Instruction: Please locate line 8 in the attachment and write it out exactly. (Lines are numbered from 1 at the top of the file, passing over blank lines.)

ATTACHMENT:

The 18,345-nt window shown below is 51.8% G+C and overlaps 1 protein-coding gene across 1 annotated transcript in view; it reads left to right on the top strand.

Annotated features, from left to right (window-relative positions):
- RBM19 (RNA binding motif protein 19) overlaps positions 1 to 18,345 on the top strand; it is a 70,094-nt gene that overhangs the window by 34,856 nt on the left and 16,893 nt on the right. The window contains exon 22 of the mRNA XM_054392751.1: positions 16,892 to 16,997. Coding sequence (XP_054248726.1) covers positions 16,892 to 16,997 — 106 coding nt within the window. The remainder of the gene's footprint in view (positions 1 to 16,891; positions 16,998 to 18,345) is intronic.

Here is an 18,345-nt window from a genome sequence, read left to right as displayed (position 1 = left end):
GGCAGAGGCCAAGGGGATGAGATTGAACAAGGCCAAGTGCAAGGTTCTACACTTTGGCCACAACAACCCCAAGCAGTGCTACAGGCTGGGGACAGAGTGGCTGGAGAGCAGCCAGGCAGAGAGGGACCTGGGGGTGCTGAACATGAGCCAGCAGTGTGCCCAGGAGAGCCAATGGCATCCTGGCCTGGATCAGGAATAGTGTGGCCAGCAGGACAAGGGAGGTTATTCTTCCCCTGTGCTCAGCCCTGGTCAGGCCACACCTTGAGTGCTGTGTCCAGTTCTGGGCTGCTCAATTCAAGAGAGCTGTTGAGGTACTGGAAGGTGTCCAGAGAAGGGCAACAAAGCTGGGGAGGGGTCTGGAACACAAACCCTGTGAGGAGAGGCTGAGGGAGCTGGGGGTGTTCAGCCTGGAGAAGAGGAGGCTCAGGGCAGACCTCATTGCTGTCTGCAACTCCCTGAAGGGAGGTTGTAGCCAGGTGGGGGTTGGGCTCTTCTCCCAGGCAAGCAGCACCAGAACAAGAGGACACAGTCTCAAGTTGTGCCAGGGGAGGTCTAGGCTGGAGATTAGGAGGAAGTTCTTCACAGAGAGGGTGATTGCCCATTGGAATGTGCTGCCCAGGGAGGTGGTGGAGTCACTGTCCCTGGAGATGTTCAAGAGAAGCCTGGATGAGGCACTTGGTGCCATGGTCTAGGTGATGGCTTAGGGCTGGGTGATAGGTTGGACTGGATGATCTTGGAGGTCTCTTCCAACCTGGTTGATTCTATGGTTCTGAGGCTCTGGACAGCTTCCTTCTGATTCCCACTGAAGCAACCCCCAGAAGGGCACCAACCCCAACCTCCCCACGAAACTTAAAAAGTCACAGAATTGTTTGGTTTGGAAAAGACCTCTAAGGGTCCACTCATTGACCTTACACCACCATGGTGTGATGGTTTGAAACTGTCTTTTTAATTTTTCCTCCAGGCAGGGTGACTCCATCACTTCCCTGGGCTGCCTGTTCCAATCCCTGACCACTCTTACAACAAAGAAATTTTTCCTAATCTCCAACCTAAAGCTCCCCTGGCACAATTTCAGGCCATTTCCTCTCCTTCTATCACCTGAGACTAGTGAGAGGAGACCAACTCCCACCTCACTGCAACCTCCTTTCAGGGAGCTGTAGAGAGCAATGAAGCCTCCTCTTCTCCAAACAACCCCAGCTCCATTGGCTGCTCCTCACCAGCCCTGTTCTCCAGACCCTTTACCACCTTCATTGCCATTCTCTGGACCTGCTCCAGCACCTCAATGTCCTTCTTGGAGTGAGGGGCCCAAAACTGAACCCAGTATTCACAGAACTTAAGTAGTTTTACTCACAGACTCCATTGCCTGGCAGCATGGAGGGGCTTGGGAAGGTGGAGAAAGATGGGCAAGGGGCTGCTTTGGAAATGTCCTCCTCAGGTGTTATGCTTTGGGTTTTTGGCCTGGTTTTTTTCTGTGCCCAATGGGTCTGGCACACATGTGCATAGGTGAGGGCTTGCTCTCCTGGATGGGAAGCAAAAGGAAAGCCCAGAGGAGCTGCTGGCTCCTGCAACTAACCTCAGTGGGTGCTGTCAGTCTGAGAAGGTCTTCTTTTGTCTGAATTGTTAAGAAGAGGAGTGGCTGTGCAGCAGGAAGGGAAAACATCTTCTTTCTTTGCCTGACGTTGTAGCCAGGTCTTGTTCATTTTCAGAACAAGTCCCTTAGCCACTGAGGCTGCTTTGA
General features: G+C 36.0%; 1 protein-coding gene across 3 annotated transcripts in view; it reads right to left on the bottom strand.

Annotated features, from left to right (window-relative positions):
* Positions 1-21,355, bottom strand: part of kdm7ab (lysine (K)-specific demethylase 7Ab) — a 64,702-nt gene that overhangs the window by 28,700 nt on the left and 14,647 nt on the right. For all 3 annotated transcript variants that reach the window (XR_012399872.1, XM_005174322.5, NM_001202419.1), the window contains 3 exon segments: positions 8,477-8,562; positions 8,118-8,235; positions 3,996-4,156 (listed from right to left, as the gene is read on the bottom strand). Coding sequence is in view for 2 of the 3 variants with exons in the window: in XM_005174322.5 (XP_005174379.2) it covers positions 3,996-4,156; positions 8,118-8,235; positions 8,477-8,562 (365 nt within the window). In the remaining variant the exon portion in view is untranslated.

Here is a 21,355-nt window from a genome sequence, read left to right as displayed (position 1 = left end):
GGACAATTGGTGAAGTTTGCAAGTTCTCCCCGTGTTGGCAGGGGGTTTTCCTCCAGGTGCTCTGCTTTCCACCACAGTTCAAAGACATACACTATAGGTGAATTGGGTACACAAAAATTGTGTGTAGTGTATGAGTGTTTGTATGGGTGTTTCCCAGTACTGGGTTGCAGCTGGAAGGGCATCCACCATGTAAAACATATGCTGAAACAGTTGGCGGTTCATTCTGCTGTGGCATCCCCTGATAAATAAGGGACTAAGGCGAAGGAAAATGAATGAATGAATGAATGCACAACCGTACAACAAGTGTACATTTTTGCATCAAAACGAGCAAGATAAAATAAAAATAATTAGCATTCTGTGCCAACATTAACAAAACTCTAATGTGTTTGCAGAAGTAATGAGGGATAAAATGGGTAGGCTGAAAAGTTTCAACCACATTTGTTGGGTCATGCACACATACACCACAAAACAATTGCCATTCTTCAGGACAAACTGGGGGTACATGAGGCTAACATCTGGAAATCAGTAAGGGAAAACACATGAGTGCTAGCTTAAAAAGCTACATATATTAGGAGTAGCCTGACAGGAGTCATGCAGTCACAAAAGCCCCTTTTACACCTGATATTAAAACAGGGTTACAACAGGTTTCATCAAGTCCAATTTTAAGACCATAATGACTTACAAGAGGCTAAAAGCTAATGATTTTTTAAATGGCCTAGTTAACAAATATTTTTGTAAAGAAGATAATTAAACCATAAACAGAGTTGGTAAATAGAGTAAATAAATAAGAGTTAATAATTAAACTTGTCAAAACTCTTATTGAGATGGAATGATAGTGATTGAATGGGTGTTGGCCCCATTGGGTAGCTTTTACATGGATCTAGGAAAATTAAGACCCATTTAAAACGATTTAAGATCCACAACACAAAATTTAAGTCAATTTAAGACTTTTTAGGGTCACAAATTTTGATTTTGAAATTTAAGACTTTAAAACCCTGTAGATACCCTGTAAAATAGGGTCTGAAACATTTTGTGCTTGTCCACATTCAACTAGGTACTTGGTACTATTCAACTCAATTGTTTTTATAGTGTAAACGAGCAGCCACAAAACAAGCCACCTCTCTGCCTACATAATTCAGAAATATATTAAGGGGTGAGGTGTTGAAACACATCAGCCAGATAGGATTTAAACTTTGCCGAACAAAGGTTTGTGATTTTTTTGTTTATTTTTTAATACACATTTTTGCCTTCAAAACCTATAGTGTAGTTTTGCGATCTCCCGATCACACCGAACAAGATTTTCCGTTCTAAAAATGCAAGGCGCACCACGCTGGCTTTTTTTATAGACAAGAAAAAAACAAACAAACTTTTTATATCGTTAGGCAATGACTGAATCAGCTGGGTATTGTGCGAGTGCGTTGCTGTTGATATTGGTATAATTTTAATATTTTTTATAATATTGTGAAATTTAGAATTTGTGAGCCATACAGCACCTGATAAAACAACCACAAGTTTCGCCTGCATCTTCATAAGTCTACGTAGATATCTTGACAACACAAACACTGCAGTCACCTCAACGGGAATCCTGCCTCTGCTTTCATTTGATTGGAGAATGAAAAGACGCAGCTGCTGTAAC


* Positions 1-21,355, bottom strand: part of kdm7ab (lysine (K)-specific demethylase 7Ab) — a 64,702-nt gene that overhangs the window by 28,700 nt on the left and 14,647 nt on the right. For all 3 annotated transcript variants that reach the window (XR_012399872.1, XM_005174322.5, NM_001202419.1), the window contains 3 exon segments: positions 8,477-8,562; positions 8,118-8,235; positions 3,996-4,156 (listed from right to left, as the gene is read on the bottom strand). Coding sequence is in view for 2 of the 3 variants with exons in the window: in XM_005174322.5 (XP_005174379.2) it covers positions 3,996-4,156; positions 8,118-8,235; positions 8,477-8,562 (365 nt within the window). In the remaining variant the exon portion in view is untranslated.